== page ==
Together for wild salmon

nora_salmon_people

Nora Martin

Tla-o-qui-aht First Nation
helene_salmon_people

Hélène Descoteaux

Community Arts Organizer
doug_salmon_people

Doug Kimoto

Commercial Troller
ocean_salmon_people

Ocean Shine

Ocean Outfitters
lee_people

Lee McNamee

Common Loaf
joe_salmon_people

Joe Martin

Tla-o-qui-aht Carver
matthea_sanoa_people

Matthea & Sanoa Olin

Pro Surfers
jesse_salmon_people

Jesse Pictou

Sea Kayak Guide

a better world is possible

Imagine a  sustainable salmon economy in Clayoquot Sound that works for everyone.

Wild Salmon Runs

Healthy Food

Great Long-Term Jobs

Healthy Ecosystem

Coastal Salmon runs are at a critical juncture. Without change we risk losing wild salmon forever.

The solution is clear

It's time to get polluting fish farms out of Clayoquot

They poison the waters

Open net-pen salmon farms allow the free flow of lice, pesticides, salmon sewage, antibiotics, and excess feed into the marine environment. Juvenile wild salmon and herring can also swim into the farms where they are eaten or trapped if they grow too big to swim back out.

They threaten Indigenous cultures

First Nations stewarded wild salmon for millennia, creating abundant, thriving cultures. From dried salmon to make it through the winters, to ancestral cedars to build canoes and houses, west coast peoples have flourished along with wild salmon.

They threaten wild salmon

Baby salmon migrating out to sea from Clayoquot Sound’s rivers must run a gauntlet of salmon farms on their migration routes, and cannot avoid picking up fatal loads of salmon lice from the farms.

They threaten the economy

British Columbia’s coastal economy is entirely dependent on wild salmon. Clayoquot Sound clearly demonstrates this—from commercial fishers to top-level chefs, from bear-watching guides to fly fishers.

The numbers don't lie

The salmon farming industry is threatening a sustainable economy that is at least 7.4X bigger.

FARMED SALMON VS. WILD FISH ECONOMY

Commercial and sport fishing, both of which depend on thriving wild salmon populations, contribute the majority to the total GDP (64.1%).

In stark comparison, this pie chart reveals that aquaculture contributes only 9.3% to the total GDP. Of this, salmon farming is responsible for 94% of the GDP contribution. Therefore, by taking 94% of aquaculture’s contribution to GDP, you can work out the contribution of salmon farming to GDP: $58.2M.

As a percentage, salmon farms contribute only 8.7% of the total contribution to GDP.

By comparing the sectors within the wild fish economy to salmon farming, it becomes clear that salmon farming contributes relatively little to our GDP.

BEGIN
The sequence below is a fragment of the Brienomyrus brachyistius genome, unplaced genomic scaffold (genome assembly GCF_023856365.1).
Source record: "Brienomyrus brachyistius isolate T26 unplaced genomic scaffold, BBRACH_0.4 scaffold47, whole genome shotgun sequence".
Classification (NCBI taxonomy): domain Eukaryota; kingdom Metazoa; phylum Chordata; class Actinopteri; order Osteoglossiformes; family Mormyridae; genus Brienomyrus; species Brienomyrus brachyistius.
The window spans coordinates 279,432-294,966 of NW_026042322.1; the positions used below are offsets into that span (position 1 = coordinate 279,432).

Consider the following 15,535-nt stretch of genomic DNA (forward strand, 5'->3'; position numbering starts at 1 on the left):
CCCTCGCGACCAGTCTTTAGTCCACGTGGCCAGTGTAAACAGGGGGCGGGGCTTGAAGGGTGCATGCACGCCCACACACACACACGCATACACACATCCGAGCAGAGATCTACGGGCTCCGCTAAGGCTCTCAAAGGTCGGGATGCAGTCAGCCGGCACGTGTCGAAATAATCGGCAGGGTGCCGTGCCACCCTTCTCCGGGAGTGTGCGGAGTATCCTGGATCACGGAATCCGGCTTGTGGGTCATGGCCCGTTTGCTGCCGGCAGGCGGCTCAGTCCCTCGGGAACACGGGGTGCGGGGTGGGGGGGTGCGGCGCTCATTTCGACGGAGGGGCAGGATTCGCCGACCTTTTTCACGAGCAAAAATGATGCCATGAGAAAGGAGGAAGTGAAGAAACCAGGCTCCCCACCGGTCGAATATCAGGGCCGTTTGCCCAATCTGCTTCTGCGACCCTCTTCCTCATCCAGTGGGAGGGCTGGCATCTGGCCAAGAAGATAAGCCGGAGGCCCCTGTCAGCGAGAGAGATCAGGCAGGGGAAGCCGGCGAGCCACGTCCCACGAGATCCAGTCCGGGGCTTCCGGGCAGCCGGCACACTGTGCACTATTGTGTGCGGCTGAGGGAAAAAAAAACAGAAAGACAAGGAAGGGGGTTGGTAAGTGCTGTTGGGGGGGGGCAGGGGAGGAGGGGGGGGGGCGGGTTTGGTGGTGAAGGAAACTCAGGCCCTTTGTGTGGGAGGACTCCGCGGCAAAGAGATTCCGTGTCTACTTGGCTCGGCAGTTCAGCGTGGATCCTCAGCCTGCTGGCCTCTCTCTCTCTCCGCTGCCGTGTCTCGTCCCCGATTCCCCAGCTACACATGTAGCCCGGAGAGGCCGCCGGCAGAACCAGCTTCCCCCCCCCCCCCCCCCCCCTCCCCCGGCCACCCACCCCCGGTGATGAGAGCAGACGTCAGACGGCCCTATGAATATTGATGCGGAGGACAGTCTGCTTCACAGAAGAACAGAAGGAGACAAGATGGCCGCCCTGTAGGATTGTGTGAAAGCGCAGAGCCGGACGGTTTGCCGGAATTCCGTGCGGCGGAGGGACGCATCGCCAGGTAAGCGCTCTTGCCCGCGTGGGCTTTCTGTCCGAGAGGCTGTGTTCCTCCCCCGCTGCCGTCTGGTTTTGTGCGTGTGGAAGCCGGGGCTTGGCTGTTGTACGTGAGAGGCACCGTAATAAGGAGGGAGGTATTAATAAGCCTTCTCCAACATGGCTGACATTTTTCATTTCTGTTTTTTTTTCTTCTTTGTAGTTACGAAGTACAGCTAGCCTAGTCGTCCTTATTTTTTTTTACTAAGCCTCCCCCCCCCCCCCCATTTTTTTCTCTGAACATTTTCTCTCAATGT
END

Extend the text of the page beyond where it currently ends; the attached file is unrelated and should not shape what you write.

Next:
Compared to salmon farms, commercial fishing contributes almost double to the total GDP. Sport fishing contributes nearly six times more than salmon aquaculture.

Therefore, commercial and sport fishing contribute 7.4 times more to the economy than salmon farming. It is vital to note that this figure is conservative. It does not take into account the wild fish used within the processing sector which is higher than that of farmed fish.

These figures do not consider BC’s tourism industry which contributed a whopping $6.5 billion dollars to GDP in 2012, and is largely dependent on the survival of wild salmon.

Let’s not forget that salmon also nourish coastal old growth forests. Up to 80% of the nitrogen in the trees of BC’s coastal rainforest comes from salmon carcasses, dragged from streams by bears, wolves, and eagles and many other species, all of whom rely on annual salmon runs for their own survival.

Supernatural British Columbia would not be a world-class destination without wild salmon. They are the backbone of the coast.

Data obtained from British Columbia Fisheries and Aquaculture Sector, 2012 Edition, by BC Stats.

Sector Contribution to GDP in Millions

0 %
Salmon farms contribute only 8.7% of the total contribution to GDP
1 %
Commercial and sport fishing, both of which depend on thriving wild salmon populations, contribute the majority to the total GDP
$ 1
BC’s tourism industry contributed a whopping $6.5 billion dollars to GDP in 2012, and is largely dependent on the survival of wild salmon
1 %
Up to 80% of the nitrogen in the trees of BC’s coastal rainforest comes from salmon carcasses, dragged from streams by bears, wolves, and eagles alike, all of whom rely on annual salmon runs for their own survival

it's now or never

This is the turning point for wild salmon. The political landscape is primed for change.

Clayoquot could be a world leader, with a sustainable wild salmon economy that protects wild places and wild salmon, and gives us local work we can all be proud of.

These are salmon forests. We are salmon people.

Join the movement!